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An 80-10-10 mortgage loan, also known as a piggyback loan, lets you buy a house using two mortgages simultaneously. When you take out an 80-10-10 loan, you borrow a total of 90% of your home's value. The first mortgage covers 80% of the price of your home, the second mortgage covers 10% and the remaining 10% is your down payment. An 80-10-10 mortgage is designed to help you avoid private mortgage insurance and sidestep the standard 20% down payment. However, it comes with a few drawbacks.
Find out how the 80-10-10 mortgage works, the pros and cons, how to get one and other options to consider instead.
How Do 80-10-10 Mortgages Work?
When homebuyers don't have 20% to put down on a home purchase, lenders typically compensate for the added risk by requiring them to purchase private mortgage insurance (PMI). That's one way an 80-10-10 loan comes in handy. It is a type of piggyback loan that allows you to acquire a mortgage even if you can't afford the standard 20% down payment but don't want to pay PMI.
In certain cases, an 80-10-10 mortgage can also help you buy a more expensive home without the need to apply for a jumbo loan, which often comes with stricter requirements.
The First Mortgage
With an 80-10-10 loan, the first mortgage is a conventional loan that finances 80% of the value of your home. It's typically a fixed-rate mortgage, but you may also have the option to choose an adjustable-rate loan.
The Second Mortgage
The second mortgage covers 10% of your home's value and "piggybacks'' on top of the first loan. It may come with a higher interest rate, but any interest paid on the second mortgage is tax-deductible (up to IRS limits). PMI premiums are not. The second mortgage might be a home equity loan or home equity line of credit (HELOC).
A home equity loan typically comes with a fixed interest rate and predictable monthly payments. A HELOC usually comes with variable interest rates and works a lot like a credit card. You withdraw money as needed during a set period of time, called a draw period, and only pay interest on the amount you borrow. Once the draw period ends, you must pay off the balance in full.
The Down Payment
Many banks require a 20% down payment on a home purchase. If you can't come up with that amount, you might be required to pay private mortgage insurance. This is an added expense that can increase your monthly mortgage payments and make your loan more expensive. But with an 80-10-10 loan, you're only required to put 10% down and you'll pay no PMI, which can make your monthly payments much more manageable.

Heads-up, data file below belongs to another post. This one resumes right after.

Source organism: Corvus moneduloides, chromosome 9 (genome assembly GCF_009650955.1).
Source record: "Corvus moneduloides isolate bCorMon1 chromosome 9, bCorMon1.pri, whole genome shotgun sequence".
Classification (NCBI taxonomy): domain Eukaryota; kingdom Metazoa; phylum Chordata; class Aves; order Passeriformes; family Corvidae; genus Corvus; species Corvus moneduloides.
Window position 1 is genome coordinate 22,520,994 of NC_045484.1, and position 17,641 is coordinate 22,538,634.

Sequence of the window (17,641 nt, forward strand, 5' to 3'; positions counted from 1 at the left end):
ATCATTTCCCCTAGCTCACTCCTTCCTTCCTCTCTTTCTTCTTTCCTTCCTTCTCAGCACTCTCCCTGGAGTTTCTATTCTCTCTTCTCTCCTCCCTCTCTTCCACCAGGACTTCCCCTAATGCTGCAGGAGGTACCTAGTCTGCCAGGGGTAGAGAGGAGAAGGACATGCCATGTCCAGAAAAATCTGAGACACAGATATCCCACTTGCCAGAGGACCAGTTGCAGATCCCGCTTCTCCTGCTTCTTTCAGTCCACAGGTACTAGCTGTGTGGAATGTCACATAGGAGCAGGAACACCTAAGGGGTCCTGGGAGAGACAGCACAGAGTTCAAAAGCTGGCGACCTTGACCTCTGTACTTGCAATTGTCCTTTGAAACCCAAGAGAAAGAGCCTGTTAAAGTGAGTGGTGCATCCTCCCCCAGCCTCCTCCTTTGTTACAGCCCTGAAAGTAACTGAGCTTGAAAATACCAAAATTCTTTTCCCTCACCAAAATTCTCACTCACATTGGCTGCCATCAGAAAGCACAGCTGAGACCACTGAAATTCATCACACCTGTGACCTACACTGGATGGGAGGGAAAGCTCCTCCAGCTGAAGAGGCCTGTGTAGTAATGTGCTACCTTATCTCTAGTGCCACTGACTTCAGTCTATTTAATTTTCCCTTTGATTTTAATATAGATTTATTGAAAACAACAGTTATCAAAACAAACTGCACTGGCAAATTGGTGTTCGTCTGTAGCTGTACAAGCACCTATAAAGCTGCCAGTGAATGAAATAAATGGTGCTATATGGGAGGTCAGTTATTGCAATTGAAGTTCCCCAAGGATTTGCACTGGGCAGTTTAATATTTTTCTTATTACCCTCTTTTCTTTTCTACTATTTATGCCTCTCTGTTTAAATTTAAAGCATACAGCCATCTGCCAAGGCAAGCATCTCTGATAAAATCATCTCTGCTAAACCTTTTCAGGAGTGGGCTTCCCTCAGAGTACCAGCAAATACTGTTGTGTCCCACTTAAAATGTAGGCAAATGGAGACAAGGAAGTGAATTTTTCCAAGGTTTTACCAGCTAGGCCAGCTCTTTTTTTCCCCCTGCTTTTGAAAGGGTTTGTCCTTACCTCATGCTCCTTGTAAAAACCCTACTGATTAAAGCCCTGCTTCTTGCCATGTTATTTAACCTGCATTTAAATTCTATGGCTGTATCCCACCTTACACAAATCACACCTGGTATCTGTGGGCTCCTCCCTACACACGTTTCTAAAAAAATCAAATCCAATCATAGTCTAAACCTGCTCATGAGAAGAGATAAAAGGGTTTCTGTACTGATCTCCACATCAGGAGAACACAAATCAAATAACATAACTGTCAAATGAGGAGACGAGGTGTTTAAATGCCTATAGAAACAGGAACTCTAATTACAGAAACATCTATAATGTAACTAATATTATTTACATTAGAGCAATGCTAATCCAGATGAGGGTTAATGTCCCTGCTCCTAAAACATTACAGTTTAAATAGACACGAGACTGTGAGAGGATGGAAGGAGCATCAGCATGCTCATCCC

Pros and Cons of an 80-10-10 Mortgage
While an 80-10-10 mortgage has many benefits, like helping homebuyers get into a home without a large down payment, these types of loans also have several downsides.
Benefits of an 80-10-10 Mortgage
- Lower monthly payment: It's possible your monthly mortgage payment will be lower as you're not paying PMI, even if you're paying off a second loan concurrently.
- Smaller down payment without PMI: Many lenders require you to pay mortgage insurance if you can't make the 20% down payment. With an 80-10-10 loan, you put down only 10% and still avoid paying PMI.
- Tax deduction: Sometimes the interest rate on a second mortgage is higher than on a first mortgage, but any interest paid on the second mortgage is tax-deductible up to IRS limits.
- Minimize the gap until your home sells: Because you don't have to come up with a sizable down payment, you may be able to cover the down payment on a new home even if your current home hasn't sold.
- Forego a jumbo loan: With an 80-10-10 loan, you can avoid the requirements of a jumbo loan if you use the primary loan to finance the first $647,200 of the home price and pay the rest with a secondary loan, plus the 10% as a down payment.
Downsides of an 80-10-10 Mortgage
- May complicate opportunities to refinance: If at some point in the future you decide to refinance your mortgage for a better rate and term, having two loans may make it more difficult to qualify. In fact, your lender may require you to pay off your second mortgage before approving your new loan.
- Good credit score required: You'll likely need a credit score of very good (740-799) to exceptional (800-850) to qualify for an 80-10-10 loan.